20 Responses so far.

  1. emily cheatham says:

    Truly amazing, you are, Carissa. I loved the couple pictures in there of Chris’s big man hands. I’m used to only seeing yours on the blog!

  2. Kimmy says:

    This is so awesome! You’re so talented. Great job friend!

  3. Sarah says:

    This is a great tutorial! My best friend just started making his own homemade mozzarella and is super excited about it. I might just have to try it now:)

  4. kouzinista says:

    Great tutorial with wonderful details to go along with the photos. VERY helpful!

  5. […]  :)  For Chris’s Birthday dinner, I decided to save money by making my own pizza dough and my own mozzarella.  I did NOT do these things the day of the meal (because I can only handle so much time in the […]

  6. I’m so happy I stumbled across your blog! My boyfriend and I made mozzarella last night, and it was so fun! And Yummy :)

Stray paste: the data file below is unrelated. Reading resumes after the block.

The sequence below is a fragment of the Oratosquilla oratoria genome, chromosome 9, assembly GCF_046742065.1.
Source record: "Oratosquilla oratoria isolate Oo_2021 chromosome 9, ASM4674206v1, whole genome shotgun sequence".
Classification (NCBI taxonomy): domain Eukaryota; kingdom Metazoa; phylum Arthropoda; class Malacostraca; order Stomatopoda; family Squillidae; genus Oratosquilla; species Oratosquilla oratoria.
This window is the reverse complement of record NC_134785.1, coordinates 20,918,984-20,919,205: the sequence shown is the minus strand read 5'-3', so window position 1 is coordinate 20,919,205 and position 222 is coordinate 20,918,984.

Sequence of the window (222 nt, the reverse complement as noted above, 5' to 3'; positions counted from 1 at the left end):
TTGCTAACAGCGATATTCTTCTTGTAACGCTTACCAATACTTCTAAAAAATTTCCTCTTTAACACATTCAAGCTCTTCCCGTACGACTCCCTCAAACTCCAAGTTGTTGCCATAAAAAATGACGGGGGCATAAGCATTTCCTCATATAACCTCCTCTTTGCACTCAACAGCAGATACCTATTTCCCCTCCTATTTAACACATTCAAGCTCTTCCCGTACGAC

7. […] time, your budget, etc.  For my lower-budget, more-time version, I make the dough from scratch and make the mozzarella (because cheese-making is my new-found love!)  But you are welcome to buy frozen pizza dough and […]

  8. Ben Zeller says:

    I read this word for word and then found out this was you… I’ve been looking at Foodgawker now for almost an entire year.. We have like 450 recipes in our “favorites” and it’s been a total blast. Hillary’s told me how you’ve had more than a few recipes put on the site. I think that’s SO cool… I’ve impressed myself a little bit with what we’ve done thus far but basically if you can follow directions you can do a lot more than people think…

    Anyway, it’s cool to see you doing so well and I hope to see more of your stuff on here!